It's very hard to find impartial news outlets that aren't just pandering to confirmation bias, or that don't have an agenda. Sucks about all the competition for attention on the internet... people realized that they can catch more bugs with honey, and so they just tell their audiences what they want to hear.

Clubber 1 day ago 0 replies      
6. Anything important is obfuscated anyway. Most of what we get now is mostly just emotional filler.
graycat 1 day ago 1 reply      
IMHO, a lot of what is in the OP is correct, but I conclude that a more nuanced view is important.

Yes, I have long wanted, andstill want, to knowwhat is important, both to mepersonally and more generally, about whatis going on in the world sostill make efforts to be so"informed". Then, over time,I went through much of thenegative views about news in the OP: (1) One summer while in college, I was with my parents in DC and read The Washington Post,a lot of it,everyday andat the end of the summer concludedthat I'd learned next to nothing and99 44/100% had just wasted time. (2) Later, one day I counted and found that, in trying to be informed, I was getting 22 print periodicals,concluded that even the 22 were nottelling me much of value, and cutway back. (3) I happened tonotice in an Andy Hardymovie from the 1930s thatthen, too, apparently the movie makersbelieved that their audiencewould accept that the news wasjunk information. (4) I have left over fromthe past three quite goodTV sets and with my phone andInternet service have some TV servicefor no extra charge.Still, I have no TV set connected toa cable or any other source and haven't watched TV in years with one exception:I tried to watch the first Republicandebate on TV; mostly that wasa flop. I watched the debate lateron the Internet and got and reada transcript -- much better.

For the mainstream media, sayAP, Reuters, NYT, WaPo, Boston Globe, LAT, ABC, CBS, CNN, Fox, MSNBC,NBC, Slate, Salon, Huffpo, Business Insider, and more,I have a triage:

(i) I am willing to glance at theheadlines if only to see whatnonsense the MSM is pushingonto the public now. And if therereally is a big story, say,a nuke exploded somewhere, thenI will want to know andlikely that will be in the headlines.Also I get somelessons by example in, say, PR nonsensefrom some experts in getting attention from even usually next tonothing in meaningful content! Like in the remark about writing news stories of the reporter in theoriginal version of the movieThe Thing, if the real storyis not good, then he "will make itgood". So, the news distortingthe truth is an old story. I also learn about "thecommon man in the street" --from the fact that millions ofpeople watch that stuff --maybe the most important thingcan learn from watching the newsis about peoplefrom the fact that each day hundredsof millions of people pay attentionto that stuff!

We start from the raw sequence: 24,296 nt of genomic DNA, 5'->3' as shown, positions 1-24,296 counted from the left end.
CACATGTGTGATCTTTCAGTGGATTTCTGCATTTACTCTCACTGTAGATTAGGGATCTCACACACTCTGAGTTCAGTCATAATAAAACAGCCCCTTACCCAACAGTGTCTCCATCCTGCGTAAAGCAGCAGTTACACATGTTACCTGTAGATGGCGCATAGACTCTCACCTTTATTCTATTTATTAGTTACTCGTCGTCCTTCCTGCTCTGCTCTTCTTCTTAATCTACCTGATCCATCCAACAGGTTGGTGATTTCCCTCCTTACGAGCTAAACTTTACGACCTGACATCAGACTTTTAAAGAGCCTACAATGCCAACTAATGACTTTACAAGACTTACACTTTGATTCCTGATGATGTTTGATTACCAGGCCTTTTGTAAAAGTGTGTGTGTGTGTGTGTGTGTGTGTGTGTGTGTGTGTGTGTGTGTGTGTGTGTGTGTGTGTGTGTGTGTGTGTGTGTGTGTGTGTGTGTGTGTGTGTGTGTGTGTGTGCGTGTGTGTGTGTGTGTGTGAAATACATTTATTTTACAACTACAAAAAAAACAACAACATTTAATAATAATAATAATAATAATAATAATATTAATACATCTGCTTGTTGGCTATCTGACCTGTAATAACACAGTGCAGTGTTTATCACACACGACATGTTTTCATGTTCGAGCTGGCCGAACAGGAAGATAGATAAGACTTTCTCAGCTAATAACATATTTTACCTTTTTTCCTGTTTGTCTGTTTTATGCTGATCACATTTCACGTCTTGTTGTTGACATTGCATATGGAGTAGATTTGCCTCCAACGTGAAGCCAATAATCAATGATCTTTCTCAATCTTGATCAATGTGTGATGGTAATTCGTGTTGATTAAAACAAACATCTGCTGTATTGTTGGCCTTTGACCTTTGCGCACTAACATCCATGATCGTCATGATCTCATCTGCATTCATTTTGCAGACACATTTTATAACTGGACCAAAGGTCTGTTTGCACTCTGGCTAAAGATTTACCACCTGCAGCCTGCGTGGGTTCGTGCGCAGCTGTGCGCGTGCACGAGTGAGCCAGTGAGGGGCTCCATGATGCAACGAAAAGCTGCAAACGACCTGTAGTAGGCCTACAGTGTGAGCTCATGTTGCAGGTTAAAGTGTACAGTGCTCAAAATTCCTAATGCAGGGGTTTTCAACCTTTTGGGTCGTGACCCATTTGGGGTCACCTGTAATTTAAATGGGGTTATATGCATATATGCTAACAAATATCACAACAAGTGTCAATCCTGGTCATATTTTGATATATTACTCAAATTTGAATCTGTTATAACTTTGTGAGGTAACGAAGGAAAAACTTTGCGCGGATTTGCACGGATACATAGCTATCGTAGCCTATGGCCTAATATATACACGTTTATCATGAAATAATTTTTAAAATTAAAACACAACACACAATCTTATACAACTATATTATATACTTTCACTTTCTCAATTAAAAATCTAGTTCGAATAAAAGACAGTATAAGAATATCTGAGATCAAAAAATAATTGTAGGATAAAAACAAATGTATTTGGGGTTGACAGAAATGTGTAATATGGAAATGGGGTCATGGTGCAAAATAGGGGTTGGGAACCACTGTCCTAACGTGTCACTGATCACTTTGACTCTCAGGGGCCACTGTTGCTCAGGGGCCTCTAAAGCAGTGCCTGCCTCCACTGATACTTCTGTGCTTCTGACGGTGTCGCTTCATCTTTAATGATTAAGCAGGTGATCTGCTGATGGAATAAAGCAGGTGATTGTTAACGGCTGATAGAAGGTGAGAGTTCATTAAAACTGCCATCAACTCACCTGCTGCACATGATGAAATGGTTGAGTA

(ii) Any article written by a reporter or news organization,e.g., AP, I nearly always refuseto take seriously or even readat all anymore. From my hugesample of such articles I didread in the past, I assume that such an article failseven common high school termpaper writing standards formeaningful, trustworthy contentand that it is likelysome or all ofuninformed, misinformed,biased, and deliberately distorted, fabricated, orlying. I say that such articlesare (borrowing from theBogart movie The Maltese Falcon),with bitter contempt, by newsies and nearly alwaysrefuse to read them or, if read themfor some special reason,flatly refuse to take thecontent at face value.

(iii) I am eager to pay attentionto news stories on topicsI'm interested in and signedby people with high credibility. Mostly for such an article,I keep a copy on my computerwith a reference to the sourceand with an abstract and anentry in an index.

I believe that staying "informed"is important: E.g., here in theUS we just had an electionfor POTUS. IMHO, the two maincandidates were very differentand promised significantlydifferent, better/worse, results for the USand even my own life.

So, first,I tried to say informed and, tosome extent, more superficialthan I would like, did.And by watching the campaigns,the candidates, and the reactionsof the newsies and citizens, Idid get some educationin such things -- I got somemore insight into people, personalities, politics, e.g.,stuff I didn't learn muchabout studying mathematics!

And, second, I got involvedby practicing my writing andposting on-line --so, I tried to do better asa US citizen.